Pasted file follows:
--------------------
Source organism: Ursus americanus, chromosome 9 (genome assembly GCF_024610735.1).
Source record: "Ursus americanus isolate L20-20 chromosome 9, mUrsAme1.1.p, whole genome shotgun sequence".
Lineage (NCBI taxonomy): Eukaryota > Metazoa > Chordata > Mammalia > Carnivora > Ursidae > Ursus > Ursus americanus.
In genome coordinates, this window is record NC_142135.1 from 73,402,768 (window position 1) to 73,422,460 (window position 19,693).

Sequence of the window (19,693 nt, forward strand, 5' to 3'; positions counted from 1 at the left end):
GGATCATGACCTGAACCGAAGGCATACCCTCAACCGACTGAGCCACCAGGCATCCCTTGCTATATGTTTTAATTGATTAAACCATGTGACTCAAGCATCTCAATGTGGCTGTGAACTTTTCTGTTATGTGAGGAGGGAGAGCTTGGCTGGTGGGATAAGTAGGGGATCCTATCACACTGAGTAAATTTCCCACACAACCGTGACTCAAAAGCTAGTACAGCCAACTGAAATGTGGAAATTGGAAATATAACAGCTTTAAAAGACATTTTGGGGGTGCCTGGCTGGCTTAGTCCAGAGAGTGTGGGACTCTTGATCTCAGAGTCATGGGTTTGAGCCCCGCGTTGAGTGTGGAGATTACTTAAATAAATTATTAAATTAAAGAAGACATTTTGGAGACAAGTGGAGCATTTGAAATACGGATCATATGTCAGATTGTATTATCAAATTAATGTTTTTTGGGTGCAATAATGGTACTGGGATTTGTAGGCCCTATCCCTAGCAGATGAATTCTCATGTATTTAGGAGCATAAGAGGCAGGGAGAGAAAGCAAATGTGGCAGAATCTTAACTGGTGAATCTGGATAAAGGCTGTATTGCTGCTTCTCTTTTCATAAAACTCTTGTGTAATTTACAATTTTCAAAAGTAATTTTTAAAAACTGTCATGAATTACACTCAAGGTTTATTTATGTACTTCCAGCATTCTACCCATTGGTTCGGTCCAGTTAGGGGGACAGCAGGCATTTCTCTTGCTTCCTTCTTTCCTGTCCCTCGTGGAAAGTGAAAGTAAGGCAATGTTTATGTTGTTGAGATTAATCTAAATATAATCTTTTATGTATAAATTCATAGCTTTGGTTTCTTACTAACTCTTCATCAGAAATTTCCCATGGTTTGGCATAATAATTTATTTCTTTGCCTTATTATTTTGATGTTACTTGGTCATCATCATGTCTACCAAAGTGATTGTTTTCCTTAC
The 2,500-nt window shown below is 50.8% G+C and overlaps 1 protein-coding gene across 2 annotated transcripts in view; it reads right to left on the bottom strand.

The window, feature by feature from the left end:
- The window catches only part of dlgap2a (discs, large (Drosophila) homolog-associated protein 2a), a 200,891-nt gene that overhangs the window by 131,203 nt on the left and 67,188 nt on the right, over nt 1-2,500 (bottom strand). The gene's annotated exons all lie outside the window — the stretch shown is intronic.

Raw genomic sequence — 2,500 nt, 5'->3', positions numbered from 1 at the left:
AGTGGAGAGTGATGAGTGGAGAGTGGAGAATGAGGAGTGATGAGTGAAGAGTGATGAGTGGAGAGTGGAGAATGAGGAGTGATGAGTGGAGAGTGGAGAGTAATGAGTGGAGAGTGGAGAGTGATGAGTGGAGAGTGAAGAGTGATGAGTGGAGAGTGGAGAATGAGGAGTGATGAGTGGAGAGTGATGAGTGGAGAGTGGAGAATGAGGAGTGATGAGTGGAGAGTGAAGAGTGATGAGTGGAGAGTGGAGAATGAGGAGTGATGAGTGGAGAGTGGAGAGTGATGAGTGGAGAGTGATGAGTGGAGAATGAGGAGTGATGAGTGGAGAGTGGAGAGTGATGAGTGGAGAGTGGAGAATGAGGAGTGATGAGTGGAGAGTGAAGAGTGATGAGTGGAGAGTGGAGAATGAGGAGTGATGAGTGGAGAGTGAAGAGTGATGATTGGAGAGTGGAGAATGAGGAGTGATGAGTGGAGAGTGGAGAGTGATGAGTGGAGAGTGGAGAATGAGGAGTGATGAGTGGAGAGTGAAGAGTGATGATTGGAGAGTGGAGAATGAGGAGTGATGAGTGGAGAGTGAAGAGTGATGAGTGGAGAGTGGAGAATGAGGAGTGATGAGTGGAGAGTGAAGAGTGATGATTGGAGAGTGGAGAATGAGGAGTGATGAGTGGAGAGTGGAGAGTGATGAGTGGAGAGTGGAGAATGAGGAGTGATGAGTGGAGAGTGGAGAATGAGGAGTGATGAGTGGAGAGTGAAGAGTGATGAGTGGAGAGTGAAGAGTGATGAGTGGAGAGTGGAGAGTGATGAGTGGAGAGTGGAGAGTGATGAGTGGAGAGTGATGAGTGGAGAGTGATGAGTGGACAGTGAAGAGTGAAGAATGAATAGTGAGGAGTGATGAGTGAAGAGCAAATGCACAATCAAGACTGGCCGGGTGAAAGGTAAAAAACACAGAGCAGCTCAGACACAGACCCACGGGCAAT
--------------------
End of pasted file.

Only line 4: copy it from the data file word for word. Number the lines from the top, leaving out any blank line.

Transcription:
In genome coordinates, this window is record NC_142135.1 from 73,402,768 (window position 1) to 73,422,460 (window position 19,693).